Aug 282015

Today is my stop on the Urban Scandinavian Sewing Bloggers’ Book Tour! The book tour runs for two weeks through Monday, August 31, and along with other talented sewing bloggers, I’m sharing Kirstyn Cogan’s new book, Urban Scandinavian Sewing, available for purchase at C&T publishing and Amazon.

I was excited when I was asked to participate in the blog tour — the book has a wonderfully clean aesthetic that I can only aspire to. (Glowbug is in her color-everything-when-I-can-get-ahold-of-crayons phase, and that includes walls, bookshelves, couches, and sheets. >_<) Urban Scandinavian Sewing

The Winter quilt grabbed my attention first; I love the cheery pink and orange with the cool grey and expanse of white! Every once in a while, I feel like I should practice using colors that I don’t choose on my own, so this quilt became my must-use-hot-pink project.
Urban Scandinavian Sewing: Winter quilt

I was also working out of my stash, so I had a pretty limited selection of coordinating colors. I think I ended up with a (less-mature) fall version of Kirstyn Cogan’s sophisticated winter quilt. hah!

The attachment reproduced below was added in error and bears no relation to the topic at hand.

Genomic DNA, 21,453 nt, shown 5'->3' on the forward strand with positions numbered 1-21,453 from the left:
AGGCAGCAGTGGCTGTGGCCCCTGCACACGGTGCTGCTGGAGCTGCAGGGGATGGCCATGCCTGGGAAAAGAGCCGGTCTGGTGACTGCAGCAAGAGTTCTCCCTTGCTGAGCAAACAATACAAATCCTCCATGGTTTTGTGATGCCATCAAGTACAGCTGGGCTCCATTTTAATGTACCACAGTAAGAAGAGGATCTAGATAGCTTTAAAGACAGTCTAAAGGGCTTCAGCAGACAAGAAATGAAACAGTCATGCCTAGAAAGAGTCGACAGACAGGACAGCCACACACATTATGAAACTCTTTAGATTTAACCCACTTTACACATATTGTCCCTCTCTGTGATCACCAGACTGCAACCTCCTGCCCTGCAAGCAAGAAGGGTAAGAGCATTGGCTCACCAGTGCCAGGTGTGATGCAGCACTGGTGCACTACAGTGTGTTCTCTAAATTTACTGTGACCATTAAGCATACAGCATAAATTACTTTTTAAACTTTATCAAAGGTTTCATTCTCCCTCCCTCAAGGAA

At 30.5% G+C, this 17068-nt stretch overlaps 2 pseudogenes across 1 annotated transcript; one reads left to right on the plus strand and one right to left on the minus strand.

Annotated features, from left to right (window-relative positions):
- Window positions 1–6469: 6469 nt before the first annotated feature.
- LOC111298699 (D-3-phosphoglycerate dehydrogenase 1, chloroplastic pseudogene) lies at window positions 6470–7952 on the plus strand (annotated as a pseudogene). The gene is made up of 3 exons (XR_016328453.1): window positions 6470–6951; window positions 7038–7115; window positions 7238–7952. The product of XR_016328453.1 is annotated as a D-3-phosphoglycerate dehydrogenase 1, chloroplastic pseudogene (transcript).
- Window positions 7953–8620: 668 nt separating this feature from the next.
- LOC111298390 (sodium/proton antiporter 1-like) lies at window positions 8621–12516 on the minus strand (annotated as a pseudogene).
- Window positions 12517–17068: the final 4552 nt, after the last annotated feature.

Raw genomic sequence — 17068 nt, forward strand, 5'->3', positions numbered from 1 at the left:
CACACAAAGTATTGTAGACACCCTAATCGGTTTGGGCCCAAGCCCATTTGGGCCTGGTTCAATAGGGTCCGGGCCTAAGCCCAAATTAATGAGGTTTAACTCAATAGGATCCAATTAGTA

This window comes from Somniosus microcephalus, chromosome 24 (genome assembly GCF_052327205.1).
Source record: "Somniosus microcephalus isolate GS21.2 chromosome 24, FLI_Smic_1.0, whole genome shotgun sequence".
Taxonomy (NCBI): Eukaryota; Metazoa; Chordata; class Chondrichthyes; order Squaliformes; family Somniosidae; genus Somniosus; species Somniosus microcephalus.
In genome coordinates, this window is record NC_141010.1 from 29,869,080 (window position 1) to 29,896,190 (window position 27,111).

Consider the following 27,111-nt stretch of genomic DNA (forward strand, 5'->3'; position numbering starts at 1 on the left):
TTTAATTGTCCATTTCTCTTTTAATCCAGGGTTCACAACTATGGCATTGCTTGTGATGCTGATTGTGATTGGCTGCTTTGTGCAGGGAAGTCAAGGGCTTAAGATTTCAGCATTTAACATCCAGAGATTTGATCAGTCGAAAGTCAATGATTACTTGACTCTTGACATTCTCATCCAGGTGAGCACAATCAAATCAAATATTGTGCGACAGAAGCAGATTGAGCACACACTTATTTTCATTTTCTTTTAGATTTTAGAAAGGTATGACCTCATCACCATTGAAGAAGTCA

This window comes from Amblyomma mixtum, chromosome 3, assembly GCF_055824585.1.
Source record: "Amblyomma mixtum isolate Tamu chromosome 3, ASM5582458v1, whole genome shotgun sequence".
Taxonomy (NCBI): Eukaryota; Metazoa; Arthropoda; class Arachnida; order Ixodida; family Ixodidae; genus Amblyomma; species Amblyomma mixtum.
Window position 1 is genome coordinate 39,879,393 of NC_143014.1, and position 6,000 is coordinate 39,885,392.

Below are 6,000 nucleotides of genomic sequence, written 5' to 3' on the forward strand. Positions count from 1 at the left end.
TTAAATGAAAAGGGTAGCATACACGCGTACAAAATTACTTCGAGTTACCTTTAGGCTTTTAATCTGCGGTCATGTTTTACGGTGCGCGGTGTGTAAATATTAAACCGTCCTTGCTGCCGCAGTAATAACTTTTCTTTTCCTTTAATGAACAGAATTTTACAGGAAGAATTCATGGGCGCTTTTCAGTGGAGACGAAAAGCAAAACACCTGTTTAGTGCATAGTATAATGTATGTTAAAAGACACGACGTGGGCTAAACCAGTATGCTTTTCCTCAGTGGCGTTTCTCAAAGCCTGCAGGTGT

my teen fall quilt, hehehe

You may notice that Husbo is having trouble holding the quilt up nicely — it’s because this quilt is pretty big! I did skip all the intermediate trimming steps, so mine is more like 92″ x 86″, but that’s not so far off of the pattern’s intended dimensions of 88″ x 80″. It fits nicely on a double bed!
fall version of the winter quilt on a double bed

I thought that one portion of the cutting section could have been written out more clearly, but other than that, the instructions are great! I followed them almost exactly — the only other ways I deviated were:

  • I left out the muslin when creating the three separate quilted panels. It’s less work to baste two layers than three, and also, my cheapie self cringed at the thought of buying six yards of muslin that I could get away with not using. :>
  • I topstitched vertically along the three panels’ joining seam allowances at the very end, after the backing was already attached and turned. I was worried about the backing bagging and billowing if it was only attached around the border.

fallwinter quilt with kids

I had fun making this quick quilt; it took me about a week to finish, which is pretty fast for me. Now I’m looking forward to trying the fun recipes that are also in this book — especially the Swedish meatballs and glogg! hehehehehe…